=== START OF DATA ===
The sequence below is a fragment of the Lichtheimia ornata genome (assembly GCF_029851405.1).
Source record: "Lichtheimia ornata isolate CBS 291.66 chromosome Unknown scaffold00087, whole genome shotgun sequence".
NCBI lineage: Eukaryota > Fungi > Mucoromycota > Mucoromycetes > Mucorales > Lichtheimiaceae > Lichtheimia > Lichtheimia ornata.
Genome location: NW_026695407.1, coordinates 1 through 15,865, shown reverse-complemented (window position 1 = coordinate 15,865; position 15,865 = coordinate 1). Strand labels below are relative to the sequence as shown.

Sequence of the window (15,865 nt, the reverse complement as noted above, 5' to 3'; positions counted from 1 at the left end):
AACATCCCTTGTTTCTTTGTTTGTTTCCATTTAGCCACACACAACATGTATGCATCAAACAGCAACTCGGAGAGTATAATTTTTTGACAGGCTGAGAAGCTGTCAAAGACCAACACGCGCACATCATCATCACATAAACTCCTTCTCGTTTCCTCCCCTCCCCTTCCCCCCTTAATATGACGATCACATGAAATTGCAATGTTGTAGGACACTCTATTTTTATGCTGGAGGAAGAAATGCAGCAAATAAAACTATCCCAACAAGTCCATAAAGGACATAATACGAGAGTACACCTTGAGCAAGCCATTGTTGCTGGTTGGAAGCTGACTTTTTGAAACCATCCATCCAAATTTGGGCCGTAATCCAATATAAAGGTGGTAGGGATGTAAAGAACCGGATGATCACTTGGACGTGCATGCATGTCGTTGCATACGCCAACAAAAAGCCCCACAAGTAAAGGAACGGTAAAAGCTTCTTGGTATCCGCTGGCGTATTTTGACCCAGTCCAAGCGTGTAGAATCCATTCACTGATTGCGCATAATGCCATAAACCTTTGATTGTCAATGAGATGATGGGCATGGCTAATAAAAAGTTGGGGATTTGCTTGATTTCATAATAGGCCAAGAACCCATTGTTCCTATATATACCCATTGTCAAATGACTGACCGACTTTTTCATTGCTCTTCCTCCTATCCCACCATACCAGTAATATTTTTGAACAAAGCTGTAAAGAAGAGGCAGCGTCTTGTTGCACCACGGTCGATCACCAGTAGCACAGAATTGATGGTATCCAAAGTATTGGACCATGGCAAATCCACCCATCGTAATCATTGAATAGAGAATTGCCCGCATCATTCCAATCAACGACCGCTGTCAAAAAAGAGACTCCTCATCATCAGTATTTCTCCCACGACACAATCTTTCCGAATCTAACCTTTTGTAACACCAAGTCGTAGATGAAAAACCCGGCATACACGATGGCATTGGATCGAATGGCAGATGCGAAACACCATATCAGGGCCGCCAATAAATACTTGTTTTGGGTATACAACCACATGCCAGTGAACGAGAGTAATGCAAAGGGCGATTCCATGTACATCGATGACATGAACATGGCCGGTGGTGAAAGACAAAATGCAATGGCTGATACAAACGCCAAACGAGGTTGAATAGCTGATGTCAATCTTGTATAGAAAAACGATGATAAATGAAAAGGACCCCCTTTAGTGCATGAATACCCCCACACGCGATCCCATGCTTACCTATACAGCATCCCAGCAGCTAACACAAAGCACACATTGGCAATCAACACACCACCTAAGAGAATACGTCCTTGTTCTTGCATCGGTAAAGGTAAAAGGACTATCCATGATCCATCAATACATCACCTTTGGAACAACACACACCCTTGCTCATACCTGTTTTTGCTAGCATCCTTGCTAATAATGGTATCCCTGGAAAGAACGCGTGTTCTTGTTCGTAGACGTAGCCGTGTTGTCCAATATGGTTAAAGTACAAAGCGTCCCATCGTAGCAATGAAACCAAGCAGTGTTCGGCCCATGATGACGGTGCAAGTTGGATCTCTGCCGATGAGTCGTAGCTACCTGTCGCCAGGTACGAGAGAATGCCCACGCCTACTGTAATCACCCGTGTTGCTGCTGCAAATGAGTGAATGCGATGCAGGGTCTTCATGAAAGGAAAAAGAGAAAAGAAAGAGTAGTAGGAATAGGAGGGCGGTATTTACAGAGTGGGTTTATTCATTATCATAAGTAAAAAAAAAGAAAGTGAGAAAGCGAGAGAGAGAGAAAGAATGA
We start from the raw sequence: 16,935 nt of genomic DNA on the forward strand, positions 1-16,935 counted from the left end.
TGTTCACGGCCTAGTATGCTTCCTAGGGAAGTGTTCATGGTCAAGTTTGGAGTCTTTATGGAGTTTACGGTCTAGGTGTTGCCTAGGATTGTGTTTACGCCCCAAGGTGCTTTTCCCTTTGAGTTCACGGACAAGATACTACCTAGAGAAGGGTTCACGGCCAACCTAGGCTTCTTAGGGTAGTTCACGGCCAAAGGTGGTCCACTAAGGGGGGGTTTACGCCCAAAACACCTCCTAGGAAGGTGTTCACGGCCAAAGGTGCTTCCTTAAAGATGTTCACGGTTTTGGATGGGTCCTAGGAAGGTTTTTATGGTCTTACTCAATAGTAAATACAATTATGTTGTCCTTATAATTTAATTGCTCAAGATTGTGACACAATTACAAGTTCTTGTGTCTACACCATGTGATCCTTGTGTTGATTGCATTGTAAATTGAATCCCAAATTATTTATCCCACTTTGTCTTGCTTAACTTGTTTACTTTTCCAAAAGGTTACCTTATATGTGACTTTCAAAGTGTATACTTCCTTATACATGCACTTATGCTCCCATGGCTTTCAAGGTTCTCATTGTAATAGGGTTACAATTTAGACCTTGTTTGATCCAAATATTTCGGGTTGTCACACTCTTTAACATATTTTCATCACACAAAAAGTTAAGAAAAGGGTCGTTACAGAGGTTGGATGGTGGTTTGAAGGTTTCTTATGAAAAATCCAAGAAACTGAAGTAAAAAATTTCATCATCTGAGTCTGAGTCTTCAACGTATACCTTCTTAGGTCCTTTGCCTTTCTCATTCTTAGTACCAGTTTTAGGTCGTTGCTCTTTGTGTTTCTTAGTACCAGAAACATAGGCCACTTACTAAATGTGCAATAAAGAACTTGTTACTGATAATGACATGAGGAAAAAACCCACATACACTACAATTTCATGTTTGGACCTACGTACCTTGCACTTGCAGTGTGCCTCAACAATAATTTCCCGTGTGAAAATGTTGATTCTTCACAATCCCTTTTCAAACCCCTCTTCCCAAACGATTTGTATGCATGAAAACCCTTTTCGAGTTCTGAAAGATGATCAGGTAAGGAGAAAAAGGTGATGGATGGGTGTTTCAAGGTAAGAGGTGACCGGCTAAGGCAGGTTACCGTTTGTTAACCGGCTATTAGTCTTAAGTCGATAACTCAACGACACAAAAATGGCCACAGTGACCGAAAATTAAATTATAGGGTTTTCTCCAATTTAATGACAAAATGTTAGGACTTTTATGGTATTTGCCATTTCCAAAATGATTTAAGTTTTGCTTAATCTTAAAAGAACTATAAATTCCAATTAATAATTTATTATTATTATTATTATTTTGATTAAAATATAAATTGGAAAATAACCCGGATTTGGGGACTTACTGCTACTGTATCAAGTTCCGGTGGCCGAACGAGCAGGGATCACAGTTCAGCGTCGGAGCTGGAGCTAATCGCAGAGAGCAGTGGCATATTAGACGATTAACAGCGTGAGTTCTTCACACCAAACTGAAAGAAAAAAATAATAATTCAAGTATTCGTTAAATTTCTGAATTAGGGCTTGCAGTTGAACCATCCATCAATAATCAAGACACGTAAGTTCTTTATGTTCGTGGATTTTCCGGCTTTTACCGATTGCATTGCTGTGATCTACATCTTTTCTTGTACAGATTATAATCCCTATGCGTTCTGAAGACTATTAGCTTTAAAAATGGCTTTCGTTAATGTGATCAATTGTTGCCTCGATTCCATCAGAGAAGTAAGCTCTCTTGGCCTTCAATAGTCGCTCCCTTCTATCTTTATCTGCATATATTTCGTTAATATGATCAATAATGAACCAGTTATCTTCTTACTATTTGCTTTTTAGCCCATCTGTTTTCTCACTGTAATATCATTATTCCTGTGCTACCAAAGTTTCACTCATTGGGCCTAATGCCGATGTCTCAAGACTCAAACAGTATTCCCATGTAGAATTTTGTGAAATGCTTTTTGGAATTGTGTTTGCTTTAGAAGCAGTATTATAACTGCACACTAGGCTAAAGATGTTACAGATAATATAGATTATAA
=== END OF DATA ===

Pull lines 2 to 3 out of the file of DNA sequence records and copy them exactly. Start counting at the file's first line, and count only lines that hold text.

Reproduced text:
Source record: "Lichtheimia ornata isolate CBS 291.66 chromosome Unknown scaffold00087, whole genome shotgun sequence".
NCBI lineage: Eukaryota > Fungi > Mucoromycota > Mucoromycetes > Mucorales > Lichtheimiaceae > Lichtheimia > Lichtheimia ornata.